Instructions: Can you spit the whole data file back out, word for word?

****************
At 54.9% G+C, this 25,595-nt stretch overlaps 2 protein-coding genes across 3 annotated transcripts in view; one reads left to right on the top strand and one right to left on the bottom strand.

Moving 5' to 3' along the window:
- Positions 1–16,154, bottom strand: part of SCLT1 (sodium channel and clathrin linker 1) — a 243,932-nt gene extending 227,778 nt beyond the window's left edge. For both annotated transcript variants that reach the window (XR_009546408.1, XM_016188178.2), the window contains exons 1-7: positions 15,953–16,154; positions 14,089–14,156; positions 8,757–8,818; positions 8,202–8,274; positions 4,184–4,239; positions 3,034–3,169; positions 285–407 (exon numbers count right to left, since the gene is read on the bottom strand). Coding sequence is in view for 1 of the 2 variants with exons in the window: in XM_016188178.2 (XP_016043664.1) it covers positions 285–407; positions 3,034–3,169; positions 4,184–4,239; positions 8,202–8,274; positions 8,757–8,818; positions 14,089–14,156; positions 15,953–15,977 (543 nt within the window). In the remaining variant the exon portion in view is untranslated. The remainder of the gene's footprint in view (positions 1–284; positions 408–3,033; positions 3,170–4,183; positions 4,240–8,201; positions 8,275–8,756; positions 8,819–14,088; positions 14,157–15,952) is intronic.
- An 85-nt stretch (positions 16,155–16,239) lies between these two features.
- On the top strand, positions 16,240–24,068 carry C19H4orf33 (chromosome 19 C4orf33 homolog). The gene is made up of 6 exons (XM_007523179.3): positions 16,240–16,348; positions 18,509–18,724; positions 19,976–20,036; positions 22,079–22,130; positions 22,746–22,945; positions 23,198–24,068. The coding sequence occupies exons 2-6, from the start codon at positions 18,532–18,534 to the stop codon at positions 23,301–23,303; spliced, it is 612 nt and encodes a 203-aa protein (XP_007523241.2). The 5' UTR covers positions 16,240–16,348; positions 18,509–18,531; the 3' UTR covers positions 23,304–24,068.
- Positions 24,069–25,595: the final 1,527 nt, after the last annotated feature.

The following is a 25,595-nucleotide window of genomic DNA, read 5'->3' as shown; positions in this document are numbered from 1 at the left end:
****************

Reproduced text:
At 54.9% G+C, this 25,595-nt stretch overlaps 2 protein-coding genes across 3 annotated transcripts in view; one reads left to right on the top strand and one right to left on the bottom strand.

Moving 5' to 3' along the window:
- Positions 1–16,154, bottom strand: part of SCLT1 (sodium channel and clathrin linker 1) — a 243,932-nt gene extending 227,778 nt beyond the window's left edge. For both annotated transcript variants that reach the window (XR_009546408.1, XM_016188178.2), the window contains exons 1-7: positions 15,953–16,154; positions 14,089–14,156; positions 8,757–8,818; positions 8,202–8,274; positions 4,184–4,239; positions 3,034–3,169; positions 285–407 (exon numbers count right to left, since the gene is read on the bottom strand). Coding sequence is in view for 1 of the 2 variants with exons in the window: in XM_016188178.2 (XP_016043664.1) it covers positions 285–407; positions 3,034–3,169; positions 4,184–4,239; positions 8,202–8,274; positions 8,757–8,818; positions 14,089–14,156; positions 15,953–15,977 (543 nt within the window). In the remaining variant the exon portion in view is untranslated. The remainder of the gene's footprint in view (positions 1–284; positions 408–3,033; positions 3,170–4,183; positions 4,240–8,201; positions 8,275–8,756; positions 8,819–14,088; positions 14,157–15,952) is intronic.
- An 85-nt stretch (positions 16,155–16,239) lies between these two features.
- On the top strand, positions 16,240–24,068 carry C19H4orf33 (chromosome 19 C4orf33 homolog). The gene is made up of 6 exons (XM_007523179.3): positions 16,240–16,348; positions 18,509–18,724; positions 19,976–20,036; positions 22,079–22,130; positions 22,746–22,945; positions 23,198–24,068. The coding sequence occupies exons 2-6, from the start codon at positions 18,532–18,534 to the stop codon at positions 23,301–23,303; spliced, it is 612 nt and encodes a 203-aa protein (XP_007523241.2). The 5' UTR covers positions 16,240–16,348; positions 18,509–18,531; the 3' UTR covers positions 23,304–24,068.
- Positions 24,069–25,595: the final 1,527 nt, after the last annotated feature.

The following is a 25,595-nucleotide window of genomic DNA, read 5'->3' as shown; positions in this document are numbered from 1 at the left end: